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The Communicator

The Communicator

From Players to Entrepreneurs

Amy Gillett and her friend and tennis partner Carolynn Hayman were getting bored of the bland clothing they put on every day for tennis practice. But when they couldn’t find something more exciting to wear on the market, the two Ann Arbor-based women decided to solve this issue themselves.

Gillett and Hayman started their business like many great entrepreneurs. First they identified a gap in the market, and then they came up with a product-line to fill it.

“I remember noticing that a lot of people just had really plain shirts, but this one woman had this really funny shirt with a fun design. I complimented her on it and thought ‘Oh, it might be fun to wear some more lively shirts.’ Then a while later Carolynn and I were joking around just talking about how fun it would be to have different sayings for shirts. We were kind of coming up with them. And then we decided ‘Hey, why don’t we just try to do this.”

A few months later, in February of 2024, CourtMerch was launched. The fun-loving company aims to bring flair to the tennis and pickleball courts with t-shirts, sweatshirts, visors, bags and more that use bright colors and fun sayings and images.

Amy Gillett with friend Jan Shamraj, both wearing CourtMerch’s “Out Here Having a Ball” T-shirt.

The company has a tennis ball wearing a bucket hat as a mascot, which they call Courtney. The merchandise displays relevant graphics and creative phrases such as a t-shirt saying “Drop Shot Demon” on the front or one with a wine glass graphic with “Come for the Tennis” printed on the front and “Stay for the Wine” on the back.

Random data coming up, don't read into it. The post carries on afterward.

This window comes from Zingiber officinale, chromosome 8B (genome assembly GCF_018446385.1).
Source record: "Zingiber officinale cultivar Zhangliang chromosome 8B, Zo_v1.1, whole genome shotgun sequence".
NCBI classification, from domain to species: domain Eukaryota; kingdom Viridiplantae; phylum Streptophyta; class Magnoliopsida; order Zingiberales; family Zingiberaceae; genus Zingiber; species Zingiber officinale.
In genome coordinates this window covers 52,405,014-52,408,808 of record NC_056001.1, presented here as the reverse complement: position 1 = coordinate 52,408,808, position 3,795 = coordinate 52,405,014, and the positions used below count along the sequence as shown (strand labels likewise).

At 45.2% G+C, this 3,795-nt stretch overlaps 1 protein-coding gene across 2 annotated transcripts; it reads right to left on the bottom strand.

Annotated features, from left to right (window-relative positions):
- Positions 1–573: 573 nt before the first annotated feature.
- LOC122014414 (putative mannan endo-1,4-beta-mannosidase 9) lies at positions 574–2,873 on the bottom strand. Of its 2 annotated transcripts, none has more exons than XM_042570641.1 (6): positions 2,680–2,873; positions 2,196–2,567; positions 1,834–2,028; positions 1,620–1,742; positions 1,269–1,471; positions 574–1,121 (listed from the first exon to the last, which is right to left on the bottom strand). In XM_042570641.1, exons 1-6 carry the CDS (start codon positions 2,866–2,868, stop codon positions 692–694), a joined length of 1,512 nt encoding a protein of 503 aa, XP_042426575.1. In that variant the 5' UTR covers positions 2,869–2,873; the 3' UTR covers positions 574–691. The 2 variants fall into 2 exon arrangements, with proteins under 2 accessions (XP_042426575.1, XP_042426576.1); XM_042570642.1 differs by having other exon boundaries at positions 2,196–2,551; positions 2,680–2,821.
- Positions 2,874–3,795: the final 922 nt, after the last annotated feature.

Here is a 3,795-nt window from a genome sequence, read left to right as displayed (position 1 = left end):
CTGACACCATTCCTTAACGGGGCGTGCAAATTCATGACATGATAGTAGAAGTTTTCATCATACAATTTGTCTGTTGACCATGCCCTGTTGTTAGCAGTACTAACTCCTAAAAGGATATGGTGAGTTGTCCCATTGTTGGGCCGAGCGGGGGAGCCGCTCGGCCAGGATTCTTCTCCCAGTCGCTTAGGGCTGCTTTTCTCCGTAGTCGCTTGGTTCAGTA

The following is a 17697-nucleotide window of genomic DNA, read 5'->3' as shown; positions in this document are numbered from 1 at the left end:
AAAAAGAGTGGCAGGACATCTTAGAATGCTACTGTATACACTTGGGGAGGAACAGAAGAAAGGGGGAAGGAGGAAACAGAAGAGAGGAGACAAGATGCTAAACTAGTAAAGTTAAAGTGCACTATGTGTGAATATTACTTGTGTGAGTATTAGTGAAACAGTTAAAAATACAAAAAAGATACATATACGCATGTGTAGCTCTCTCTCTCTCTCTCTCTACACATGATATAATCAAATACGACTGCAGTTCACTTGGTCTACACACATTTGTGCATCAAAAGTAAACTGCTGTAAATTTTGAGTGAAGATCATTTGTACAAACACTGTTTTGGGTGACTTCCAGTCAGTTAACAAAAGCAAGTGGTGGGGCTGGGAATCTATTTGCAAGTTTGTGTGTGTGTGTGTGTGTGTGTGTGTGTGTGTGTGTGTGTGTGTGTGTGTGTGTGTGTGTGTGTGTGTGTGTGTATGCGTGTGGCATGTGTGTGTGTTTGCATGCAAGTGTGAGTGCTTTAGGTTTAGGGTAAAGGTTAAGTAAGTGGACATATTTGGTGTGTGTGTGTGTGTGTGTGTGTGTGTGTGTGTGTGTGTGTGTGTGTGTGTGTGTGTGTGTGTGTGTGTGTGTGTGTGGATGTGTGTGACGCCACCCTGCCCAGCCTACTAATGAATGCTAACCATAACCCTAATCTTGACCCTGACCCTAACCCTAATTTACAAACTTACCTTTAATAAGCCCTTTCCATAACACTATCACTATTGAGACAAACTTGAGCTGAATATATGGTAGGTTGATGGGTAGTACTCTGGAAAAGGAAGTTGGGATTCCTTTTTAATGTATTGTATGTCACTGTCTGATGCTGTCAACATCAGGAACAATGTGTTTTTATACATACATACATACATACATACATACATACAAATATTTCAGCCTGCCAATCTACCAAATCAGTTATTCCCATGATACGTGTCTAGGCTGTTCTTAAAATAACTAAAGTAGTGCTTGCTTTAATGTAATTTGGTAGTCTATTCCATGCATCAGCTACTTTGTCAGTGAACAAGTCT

“We felt really supported by our tennis friends,” Gillett said. Gillett and Hayman both play at a local club in Ann Arbor.

But with this great excitement came a great challenge. “Once all the tennis and pickleball players we knew personally knew about our company, we were kind of wondering how other people would find out about it”.

This led the duo to the challenge that every business, small or large faces: competition.

“For online shopping Amazon’s kind of the first, go-to place for many people because it has such a huge selection. Then there’s sportswear companies like Dick’s Sporting Goods and also special tennis companies that sell everything from tennis rackets to sneakers and apparel.” said Gillett.

But instead of getting discouraged by the sea of competition they had dived into, Gillett and Hayman found ways that CourtMerch would stand out from the crowd. “What can we do better? What can we do differently?” they asked each other.

“We decided we wanted our company to be very personal,” said Gillett. “That’s something larger retailers can’t do. We get feedback from our customers. What they like, what they don’t like, what they want to see next. That makes us and our products unique. We even feature our customers on our blog.”

Another important step was getting on Instagram, Facebook and YouTube to get as many eyes as possible on their items and make the experience fun and interactive.

“I had never really used Instagram much before. But it seemed like an important marketing channel for the business,” Gillett said. “So I had to learn how to use that and learn how to use it effectively.”

Despite being faced with a challenge, Gillett did not reflect on her experience as being frustrating.

“It’s more of a learning journey,” Gillett said. She offers valuable advice for other new small business owners.

“Go into it with a mindset that you’re always going to be learning and improving. Constantly do your market research and figure out what people are talking about and what products they might want to see. Have a longer time horizon and think not just about ‘Okay, how many sales did we get this week but think ‘Okay, where am I going to be a year from now or even five years from now?’ You don’t build a brand overnight. But if you’re interested in entrepreneurship and you think you’ve found a good niche, go for it and take that small risk.”

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